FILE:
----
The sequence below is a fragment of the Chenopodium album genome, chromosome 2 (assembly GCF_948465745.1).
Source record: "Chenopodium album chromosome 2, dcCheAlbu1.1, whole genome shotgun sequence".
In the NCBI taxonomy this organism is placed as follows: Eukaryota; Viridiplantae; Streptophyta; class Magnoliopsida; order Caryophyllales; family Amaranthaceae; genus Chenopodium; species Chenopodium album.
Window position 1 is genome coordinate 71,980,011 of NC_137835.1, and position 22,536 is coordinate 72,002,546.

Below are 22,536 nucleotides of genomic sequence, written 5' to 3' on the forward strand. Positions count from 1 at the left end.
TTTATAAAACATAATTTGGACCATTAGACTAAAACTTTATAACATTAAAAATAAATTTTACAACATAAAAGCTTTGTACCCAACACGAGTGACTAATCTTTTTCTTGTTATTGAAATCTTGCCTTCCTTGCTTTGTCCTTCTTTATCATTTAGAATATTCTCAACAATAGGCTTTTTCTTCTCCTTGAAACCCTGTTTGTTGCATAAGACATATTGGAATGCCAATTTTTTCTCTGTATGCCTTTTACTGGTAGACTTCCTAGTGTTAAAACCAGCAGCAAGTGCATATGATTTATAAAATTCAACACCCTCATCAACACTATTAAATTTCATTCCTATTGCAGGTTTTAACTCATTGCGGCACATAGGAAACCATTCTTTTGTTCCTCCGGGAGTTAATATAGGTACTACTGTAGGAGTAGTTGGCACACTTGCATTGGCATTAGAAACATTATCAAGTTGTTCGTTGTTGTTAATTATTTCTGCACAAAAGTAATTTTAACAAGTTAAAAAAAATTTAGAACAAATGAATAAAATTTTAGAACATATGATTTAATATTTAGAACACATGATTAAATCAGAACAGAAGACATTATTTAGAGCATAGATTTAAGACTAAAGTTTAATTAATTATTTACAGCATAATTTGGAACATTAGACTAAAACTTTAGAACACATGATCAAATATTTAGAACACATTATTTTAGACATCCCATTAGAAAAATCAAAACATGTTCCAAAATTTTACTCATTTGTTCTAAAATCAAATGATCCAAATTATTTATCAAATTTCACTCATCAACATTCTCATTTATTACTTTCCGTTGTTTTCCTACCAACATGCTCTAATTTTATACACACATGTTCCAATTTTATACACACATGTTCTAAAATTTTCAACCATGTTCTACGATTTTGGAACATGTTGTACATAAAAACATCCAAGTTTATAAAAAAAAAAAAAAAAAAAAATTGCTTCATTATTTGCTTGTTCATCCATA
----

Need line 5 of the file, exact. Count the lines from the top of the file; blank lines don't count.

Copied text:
Below are 22,536 nucleotides of genomic sequence, written 5' to 3' on the forward strand. Positions count from 1 at the left end.